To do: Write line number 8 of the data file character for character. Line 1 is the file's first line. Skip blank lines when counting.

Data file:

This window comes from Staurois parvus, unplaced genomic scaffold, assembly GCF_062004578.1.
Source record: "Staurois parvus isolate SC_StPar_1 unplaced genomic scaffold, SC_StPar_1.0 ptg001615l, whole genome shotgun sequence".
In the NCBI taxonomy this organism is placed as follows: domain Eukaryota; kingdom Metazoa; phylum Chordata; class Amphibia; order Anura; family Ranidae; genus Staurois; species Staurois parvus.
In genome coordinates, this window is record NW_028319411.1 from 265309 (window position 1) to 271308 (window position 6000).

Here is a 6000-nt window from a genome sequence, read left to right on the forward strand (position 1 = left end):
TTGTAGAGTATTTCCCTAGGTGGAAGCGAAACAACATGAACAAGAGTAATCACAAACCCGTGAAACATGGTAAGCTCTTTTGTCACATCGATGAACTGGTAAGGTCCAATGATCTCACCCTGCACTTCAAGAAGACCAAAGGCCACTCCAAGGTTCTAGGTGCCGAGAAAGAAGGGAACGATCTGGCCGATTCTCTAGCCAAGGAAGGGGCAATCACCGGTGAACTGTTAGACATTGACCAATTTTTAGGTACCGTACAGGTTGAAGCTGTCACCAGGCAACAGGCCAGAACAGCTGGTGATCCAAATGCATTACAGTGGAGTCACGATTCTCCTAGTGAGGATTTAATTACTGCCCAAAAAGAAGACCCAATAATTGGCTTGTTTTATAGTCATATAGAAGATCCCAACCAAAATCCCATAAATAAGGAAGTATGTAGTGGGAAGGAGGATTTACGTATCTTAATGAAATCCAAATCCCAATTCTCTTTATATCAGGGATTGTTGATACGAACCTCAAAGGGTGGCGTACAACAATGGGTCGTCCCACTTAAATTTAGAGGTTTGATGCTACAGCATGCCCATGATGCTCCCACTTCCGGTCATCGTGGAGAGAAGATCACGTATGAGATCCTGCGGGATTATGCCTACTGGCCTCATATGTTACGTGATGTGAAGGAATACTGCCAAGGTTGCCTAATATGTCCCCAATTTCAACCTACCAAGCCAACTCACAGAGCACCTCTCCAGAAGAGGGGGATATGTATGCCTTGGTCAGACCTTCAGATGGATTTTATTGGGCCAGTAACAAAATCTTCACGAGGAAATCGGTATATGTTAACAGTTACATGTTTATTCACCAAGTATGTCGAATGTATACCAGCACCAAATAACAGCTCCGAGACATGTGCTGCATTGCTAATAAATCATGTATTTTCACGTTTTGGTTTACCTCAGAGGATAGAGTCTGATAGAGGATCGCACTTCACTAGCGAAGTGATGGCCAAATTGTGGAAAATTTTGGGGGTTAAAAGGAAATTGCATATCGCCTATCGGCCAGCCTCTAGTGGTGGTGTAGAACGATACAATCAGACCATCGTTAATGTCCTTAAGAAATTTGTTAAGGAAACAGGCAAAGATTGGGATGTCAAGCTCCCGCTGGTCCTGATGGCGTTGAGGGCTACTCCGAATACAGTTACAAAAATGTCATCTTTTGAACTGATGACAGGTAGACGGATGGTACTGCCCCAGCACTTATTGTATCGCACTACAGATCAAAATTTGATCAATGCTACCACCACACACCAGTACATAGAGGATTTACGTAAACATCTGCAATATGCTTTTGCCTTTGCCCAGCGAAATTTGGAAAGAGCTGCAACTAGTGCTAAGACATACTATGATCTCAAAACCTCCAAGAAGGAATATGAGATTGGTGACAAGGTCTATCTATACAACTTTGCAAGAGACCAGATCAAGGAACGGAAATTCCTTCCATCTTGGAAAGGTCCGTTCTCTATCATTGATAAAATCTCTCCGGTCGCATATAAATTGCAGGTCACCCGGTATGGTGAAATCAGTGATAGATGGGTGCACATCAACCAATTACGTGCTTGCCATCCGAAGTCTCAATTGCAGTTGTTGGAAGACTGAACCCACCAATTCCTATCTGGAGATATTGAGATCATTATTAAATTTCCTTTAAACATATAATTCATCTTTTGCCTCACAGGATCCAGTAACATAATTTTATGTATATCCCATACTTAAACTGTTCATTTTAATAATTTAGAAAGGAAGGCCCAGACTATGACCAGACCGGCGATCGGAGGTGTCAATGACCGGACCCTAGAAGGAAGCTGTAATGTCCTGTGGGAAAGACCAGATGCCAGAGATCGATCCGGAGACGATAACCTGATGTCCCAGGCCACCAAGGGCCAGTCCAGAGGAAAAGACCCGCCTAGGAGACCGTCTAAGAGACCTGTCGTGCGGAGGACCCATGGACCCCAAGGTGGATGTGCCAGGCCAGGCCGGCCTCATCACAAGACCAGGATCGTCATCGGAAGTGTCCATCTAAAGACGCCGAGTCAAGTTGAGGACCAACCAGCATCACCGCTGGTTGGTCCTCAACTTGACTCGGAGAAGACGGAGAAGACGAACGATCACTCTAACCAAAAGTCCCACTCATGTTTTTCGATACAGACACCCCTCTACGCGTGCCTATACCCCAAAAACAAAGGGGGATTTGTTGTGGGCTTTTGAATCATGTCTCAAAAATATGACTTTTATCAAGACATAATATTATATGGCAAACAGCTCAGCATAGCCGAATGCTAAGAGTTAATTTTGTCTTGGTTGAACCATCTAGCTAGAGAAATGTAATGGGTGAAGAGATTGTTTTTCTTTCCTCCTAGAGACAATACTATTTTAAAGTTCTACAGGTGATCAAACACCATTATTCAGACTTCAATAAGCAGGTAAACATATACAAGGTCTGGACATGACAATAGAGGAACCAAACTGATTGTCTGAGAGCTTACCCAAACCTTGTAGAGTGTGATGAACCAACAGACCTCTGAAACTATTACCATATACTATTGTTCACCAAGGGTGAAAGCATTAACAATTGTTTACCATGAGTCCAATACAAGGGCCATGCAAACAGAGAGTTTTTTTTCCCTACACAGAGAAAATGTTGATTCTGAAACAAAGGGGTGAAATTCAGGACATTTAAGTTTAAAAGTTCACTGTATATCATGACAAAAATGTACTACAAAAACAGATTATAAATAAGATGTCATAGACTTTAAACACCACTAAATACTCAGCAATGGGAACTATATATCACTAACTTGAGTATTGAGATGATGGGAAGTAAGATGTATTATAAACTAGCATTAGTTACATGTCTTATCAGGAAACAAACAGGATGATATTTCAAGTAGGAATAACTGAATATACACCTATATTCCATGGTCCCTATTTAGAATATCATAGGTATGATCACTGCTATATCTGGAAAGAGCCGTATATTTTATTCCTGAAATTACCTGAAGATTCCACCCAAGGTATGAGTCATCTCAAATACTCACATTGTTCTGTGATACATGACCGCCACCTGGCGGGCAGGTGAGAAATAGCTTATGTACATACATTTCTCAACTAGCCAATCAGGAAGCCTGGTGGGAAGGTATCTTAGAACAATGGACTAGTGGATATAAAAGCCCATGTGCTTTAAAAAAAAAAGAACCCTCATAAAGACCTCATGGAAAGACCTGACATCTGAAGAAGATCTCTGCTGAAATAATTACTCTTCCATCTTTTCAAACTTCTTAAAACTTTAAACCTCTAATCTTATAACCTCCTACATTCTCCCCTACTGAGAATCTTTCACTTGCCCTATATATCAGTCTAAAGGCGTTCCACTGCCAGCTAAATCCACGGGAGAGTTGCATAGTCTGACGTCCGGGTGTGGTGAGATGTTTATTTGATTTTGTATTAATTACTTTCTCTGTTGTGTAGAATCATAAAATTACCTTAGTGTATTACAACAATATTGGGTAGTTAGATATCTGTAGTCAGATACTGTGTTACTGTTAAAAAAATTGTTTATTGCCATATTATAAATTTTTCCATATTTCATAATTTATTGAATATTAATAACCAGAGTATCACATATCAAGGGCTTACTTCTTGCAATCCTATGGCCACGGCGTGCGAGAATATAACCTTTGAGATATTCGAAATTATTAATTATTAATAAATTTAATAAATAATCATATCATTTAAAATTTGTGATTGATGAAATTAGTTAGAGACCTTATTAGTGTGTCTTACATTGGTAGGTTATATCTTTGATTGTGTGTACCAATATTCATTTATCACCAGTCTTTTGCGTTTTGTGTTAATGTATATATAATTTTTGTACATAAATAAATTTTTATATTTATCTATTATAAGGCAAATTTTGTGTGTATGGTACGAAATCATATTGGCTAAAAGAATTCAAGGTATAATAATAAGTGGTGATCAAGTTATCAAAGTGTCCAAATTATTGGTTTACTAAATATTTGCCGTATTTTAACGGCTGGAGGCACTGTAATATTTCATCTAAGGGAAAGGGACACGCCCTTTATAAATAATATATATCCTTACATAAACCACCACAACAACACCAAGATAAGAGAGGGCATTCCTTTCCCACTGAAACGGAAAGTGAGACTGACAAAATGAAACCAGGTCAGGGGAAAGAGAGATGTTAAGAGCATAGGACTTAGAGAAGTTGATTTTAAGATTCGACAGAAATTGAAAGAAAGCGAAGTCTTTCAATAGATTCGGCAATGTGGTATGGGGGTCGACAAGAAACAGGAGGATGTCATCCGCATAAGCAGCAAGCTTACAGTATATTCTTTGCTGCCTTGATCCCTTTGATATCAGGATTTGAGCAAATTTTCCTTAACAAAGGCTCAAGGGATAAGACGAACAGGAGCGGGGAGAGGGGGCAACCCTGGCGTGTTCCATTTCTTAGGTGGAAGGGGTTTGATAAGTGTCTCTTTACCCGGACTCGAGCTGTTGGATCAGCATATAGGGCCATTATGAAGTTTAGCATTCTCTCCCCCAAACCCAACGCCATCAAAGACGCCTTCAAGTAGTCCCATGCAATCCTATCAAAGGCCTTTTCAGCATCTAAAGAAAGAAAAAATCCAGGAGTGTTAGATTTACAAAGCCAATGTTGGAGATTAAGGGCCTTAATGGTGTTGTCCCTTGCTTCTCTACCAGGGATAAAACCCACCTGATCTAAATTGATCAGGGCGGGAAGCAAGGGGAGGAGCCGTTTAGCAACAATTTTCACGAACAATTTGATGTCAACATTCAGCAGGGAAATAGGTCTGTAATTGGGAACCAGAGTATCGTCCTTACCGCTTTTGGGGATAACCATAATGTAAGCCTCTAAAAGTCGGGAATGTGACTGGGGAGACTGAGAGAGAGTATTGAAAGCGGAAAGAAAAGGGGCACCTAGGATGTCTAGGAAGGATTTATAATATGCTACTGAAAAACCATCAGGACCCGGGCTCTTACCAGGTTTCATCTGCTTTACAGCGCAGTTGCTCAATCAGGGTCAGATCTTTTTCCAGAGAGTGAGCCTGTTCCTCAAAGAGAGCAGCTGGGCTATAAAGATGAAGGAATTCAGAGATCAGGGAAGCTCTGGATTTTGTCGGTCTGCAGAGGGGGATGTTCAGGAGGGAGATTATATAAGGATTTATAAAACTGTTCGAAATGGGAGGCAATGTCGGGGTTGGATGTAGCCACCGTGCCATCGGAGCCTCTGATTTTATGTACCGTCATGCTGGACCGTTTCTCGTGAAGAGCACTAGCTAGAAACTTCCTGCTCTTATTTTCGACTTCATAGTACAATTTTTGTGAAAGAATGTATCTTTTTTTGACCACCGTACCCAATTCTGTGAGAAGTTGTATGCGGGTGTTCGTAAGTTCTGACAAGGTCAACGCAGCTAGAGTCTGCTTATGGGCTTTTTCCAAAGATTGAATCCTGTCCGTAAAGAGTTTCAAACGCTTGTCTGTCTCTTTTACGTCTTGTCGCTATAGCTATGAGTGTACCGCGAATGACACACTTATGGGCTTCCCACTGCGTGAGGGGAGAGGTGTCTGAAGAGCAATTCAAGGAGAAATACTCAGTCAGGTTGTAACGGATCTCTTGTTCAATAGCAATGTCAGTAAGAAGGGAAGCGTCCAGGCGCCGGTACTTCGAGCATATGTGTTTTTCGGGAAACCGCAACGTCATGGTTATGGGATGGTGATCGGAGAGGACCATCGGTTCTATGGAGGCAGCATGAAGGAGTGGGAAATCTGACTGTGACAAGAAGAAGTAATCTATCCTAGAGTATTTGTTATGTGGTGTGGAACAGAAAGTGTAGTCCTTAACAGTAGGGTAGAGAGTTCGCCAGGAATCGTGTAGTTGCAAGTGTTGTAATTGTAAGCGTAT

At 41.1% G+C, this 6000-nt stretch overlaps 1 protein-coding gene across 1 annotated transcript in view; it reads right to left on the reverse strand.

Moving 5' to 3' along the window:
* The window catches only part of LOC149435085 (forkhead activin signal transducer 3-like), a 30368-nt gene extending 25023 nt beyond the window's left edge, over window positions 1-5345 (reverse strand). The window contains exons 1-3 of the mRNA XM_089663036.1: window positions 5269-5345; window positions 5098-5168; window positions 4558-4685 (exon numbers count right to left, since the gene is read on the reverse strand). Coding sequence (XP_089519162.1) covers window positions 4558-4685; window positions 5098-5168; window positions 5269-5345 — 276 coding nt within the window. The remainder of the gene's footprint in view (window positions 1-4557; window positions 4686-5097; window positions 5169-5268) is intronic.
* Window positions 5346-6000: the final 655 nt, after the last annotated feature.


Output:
Moving 5' to 3' along the window: